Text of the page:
Countries across Europe are scrambling to accelerate coronavirus vaccinations and outpace the spread of the more infectious delta variant, in a high-stakes race to prevent hospital wards from filling up again with patients fighting for their lives.
The urgency coincides with Europe’s summer holiday months, with fair weather bringing more social gatherings and governments reluctant to clamp down on them. Physical distancing is commonly neglected, especially among the young, and some countries are scrapping the requirement to wear masks outdoors.
Incentives for people to get shots include free groceries, travel and entertainment vouchers, and prize drawings. The president of Cyprus even appealed to a sense of patriotism.
The risk of infection from the delta variant is “high to very high” for partially or unvaccinated communities, according to the European Centre for Disease Control (ECDC), which monitors 30 countries on the continent. It estimates that by the end of August, the variant will account for 90 per cent of cases in the European Union.
“It is very important to progress with the vaccine rollout at a very high pace,” the ECDC warned.
The World Health Organization (WHO) is also concerned. The variant makes transmission growth “exponential,” according to Maria Van Kerkhove, its technical lead on COVID-19.
Daily new case numbers are already climbing sharply in countries like the United Kingdom, Portugal and Russia.
In some countries, the virus is spreading much faster among younger people. In Spain, the national 14-day case notification rate per 100,000 people rose to 152 on Friday. But for the 20-29 age group, it shot up to 449.
Those numbers have triggered alarm across the continent.
The Dutch government is extending its vaccination program to those aged 12-17 to help head off a feared new surge. Greece is offering young adults 150 euros ($219 Cdn) in credit after their first jab. Rome authorities are mulling the use of vans to vaccinate people at the beach. And Poland last week launched a lottery open only to adults who are fully vaccinated, with new cars among the prizes.
Portuguese authorities have extended the hours of vaccination centres, created new walk-in clinics, called up armed forces personnel to help run operations, and reduced the period between taking the two doses of the AstraZeneca-Oxford vaccine from 12 weeks to eight weeks.
“We’re in a race against the clock,” Cabinet Minister Mariana Vieira da Silva said.
The emerging variants have shone a light on the unprecedented scale of the immunization programs. The ECDC says that in the countries it surveys, 61 per cent of people over 18 have had one shot and 40 per cent are completely vaccinated.
What’s happening across Canada
As of 4 p.m. ET on Saturday, Canada had reported 1,416,661 confirmed cases of COVID-19, with 6,256 considered active. A CBC News tally of deaths stood at 26,348. More than 38 million COVID-19 vaccine doses have been administered so far across the country.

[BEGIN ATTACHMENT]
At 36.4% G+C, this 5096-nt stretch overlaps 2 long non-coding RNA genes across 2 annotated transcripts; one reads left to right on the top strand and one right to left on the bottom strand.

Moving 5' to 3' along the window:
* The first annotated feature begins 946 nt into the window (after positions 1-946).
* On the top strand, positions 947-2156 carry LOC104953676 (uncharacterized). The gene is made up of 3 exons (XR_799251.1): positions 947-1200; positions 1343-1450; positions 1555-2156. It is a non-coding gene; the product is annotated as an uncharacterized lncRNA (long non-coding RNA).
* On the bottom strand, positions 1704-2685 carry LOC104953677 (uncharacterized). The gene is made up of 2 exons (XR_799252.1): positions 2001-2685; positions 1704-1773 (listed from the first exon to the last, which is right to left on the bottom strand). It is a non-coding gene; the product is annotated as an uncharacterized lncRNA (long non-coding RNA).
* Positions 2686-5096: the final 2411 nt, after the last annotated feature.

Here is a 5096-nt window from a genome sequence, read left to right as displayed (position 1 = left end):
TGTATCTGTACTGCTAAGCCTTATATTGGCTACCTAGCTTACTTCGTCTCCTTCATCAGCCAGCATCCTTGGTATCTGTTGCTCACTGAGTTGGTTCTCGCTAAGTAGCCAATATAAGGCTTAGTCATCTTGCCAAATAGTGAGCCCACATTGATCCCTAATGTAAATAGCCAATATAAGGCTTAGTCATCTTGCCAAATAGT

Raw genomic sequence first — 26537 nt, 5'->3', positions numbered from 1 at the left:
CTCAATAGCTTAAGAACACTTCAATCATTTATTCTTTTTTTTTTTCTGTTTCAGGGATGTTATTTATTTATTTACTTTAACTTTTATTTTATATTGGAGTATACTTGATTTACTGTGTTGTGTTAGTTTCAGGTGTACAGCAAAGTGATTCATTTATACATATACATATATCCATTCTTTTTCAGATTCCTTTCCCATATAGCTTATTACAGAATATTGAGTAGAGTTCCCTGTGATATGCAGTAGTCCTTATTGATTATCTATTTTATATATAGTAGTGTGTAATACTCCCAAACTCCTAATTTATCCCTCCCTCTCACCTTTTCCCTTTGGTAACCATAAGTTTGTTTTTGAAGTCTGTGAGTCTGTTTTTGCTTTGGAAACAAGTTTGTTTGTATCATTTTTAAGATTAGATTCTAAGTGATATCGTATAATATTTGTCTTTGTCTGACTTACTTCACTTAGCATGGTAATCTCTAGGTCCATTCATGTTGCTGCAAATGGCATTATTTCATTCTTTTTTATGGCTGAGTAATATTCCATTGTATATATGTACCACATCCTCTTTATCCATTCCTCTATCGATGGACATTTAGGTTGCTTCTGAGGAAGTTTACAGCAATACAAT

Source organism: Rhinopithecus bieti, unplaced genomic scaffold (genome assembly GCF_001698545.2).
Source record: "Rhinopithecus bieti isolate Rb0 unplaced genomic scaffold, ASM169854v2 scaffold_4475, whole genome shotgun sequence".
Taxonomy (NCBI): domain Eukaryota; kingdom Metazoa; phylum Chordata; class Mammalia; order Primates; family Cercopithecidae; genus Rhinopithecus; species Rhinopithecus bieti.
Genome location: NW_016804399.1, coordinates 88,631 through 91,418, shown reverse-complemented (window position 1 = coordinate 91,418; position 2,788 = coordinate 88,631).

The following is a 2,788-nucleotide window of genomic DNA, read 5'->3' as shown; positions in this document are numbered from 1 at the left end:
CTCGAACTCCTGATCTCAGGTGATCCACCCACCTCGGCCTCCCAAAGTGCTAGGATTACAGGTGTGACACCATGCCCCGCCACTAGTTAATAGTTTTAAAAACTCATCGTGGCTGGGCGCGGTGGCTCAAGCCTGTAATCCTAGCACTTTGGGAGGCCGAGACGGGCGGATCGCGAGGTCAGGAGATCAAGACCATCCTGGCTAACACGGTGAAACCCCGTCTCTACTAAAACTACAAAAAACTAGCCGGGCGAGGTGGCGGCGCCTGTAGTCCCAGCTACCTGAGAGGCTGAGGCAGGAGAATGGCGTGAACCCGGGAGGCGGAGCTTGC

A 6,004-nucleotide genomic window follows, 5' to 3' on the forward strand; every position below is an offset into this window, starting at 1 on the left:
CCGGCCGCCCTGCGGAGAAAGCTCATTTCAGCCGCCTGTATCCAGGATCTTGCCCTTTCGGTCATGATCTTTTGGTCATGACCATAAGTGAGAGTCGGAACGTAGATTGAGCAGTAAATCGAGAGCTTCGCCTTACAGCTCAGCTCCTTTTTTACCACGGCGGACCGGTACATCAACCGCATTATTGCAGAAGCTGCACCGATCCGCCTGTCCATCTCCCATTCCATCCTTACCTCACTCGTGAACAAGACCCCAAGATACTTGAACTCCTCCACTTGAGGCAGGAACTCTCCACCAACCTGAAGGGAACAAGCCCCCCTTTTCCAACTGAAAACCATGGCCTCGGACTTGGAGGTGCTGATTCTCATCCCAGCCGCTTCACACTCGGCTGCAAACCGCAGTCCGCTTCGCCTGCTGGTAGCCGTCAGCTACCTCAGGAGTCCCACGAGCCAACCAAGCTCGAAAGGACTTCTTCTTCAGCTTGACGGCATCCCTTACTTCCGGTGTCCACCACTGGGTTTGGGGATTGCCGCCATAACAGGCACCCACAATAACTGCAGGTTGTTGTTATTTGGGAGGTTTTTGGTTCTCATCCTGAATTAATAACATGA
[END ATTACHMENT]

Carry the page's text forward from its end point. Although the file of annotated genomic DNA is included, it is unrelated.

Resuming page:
In British Columbia, 78.5 per cent of eligible residents have been administered their first COVID-19 vaccine shot. About 33 per cent of those eligible have received a second dose.
In the Prairies, Saskatchewan logged 49 new COVID-19 cases and Manitoba added 48 and an additional death on Saturday, while in Alberta, demand for first shots has stagnated over the past two weeks.
Ontario registered 209 new cases and nine additional deaths on Saturday.
Starting Monday at 8 a.m., residents 12 to 17 years old will be eligible to book an appointment to receive their second shot of Pfizer through the provincial booking system. They must wait 28 days between doses, as recommended by the Ontario health ministry.
In Quebec, operating hours of the Olympic Stadium vaccination clinic in Montreal will be extended on July 5 given the nearby screening of Game 4 of the Stanley Cup final, which will be played at the Bell Centre. People who wish to get vaccinated at the site can do so from 8 a.m. to 8:30 p.m. on Monday.
In Prince Edward Island, more than 82 per cent of eligible residents have been administered their first vaccine dose, with just under 24 per cent fully vaccinated.
Meanwhile, the main drag of Newfoundland and Labrador’s capital city is now open to pedestrians only, as St. John’s has reopened a pedestrian mall along Water Street downtown. Businesses have built patios stretching across the sidewalk and onto the road where patrons can dine, shop and drink.
St. John’s city council introduced the pedestrian mall last year as a way to encourage people to stay outdoors safely during the pandemic.
In the North, Yukon health officials are now reducing the number of visitors to long-term care homes as the territory records 31 infections over the past two days. Nunavut reported 10 new infections; and in the Northwest Territories, mask requirements and appointments at many Yellowknife institutions — such as the public library and pools — will be lifted on Monday.
What’s happening around the world
As of Saturday, more than 183.1 million cases of COVID-19 had been reported around the world, according to data published by Johns Hopkins University in the United States. The reported global death toll stood at more than 3.9 million.
In Africa, South Africa registered more than 24,000 cases on Friday, its highest tally of new infections since the pandemic began.
In Asia, Malaysia will ease a coronavirus lockdown in five states next week in a bid to allow a quicker reopening of its economy.
In the Americas, protests against President Jair Bolsonaro spread across Brazil on Saturday, a day after a Supreme Court justice authorized a criminal investigation into his response to allegations of corruption involving a vaccine deal.